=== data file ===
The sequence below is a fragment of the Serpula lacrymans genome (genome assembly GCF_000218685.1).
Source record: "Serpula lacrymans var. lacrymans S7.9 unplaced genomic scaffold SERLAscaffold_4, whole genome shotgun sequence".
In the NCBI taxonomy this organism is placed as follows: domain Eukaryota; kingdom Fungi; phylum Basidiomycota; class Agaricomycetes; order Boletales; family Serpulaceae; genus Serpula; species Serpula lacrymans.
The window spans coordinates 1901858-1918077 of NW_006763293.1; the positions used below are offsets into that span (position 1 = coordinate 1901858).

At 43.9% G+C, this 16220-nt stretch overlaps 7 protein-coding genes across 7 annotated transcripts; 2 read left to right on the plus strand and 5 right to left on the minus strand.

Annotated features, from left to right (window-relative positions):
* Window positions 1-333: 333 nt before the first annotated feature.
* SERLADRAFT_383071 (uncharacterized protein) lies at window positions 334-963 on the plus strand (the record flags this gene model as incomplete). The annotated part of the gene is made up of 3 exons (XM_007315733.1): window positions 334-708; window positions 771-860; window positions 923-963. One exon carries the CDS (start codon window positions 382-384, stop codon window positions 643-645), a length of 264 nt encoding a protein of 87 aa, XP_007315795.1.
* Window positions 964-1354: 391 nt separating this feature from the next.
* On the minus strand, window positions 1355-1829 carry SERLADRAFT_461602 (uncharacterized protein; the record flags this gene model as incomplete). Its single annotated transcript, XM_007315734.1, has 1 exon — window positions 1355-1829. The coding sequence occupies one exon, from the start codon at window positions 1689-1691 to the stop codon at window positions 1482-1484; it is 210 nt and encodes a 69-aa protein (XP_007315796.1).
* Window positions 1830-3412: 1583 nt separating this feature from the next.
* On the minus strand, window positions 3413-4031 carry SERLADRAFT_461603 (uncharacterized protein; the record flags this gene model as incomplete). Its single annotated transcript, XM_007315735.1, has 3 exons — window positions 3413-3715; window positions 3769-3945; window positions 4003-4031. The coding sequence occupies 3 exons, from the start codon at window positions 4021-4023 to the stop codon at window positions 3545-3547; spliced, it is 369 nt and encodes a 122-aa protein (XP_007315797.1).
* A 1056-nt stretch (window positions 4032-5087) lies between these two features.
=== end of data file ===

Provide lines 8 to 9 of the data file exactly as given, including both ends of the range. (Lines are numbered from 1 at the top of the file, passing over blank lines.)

* SERLADRAFT_383071 (uncharacterized protein) lies at window positions 334-963 on the plus strand (the record flags this gene model as incomplete). The annotated part of the gene is made up of 3 exons (XM_007315733.1): window positions 334-708; window positions 771-860; window positions 923-963. One exon carries the CDS (start codon window positions 382-384, stop codon window positions 643-645), a length of 264 nt encoding a protein of 87 aa, XP_007315795.1.
* Window positions 964-1354: 391 nt separating this feature from the next.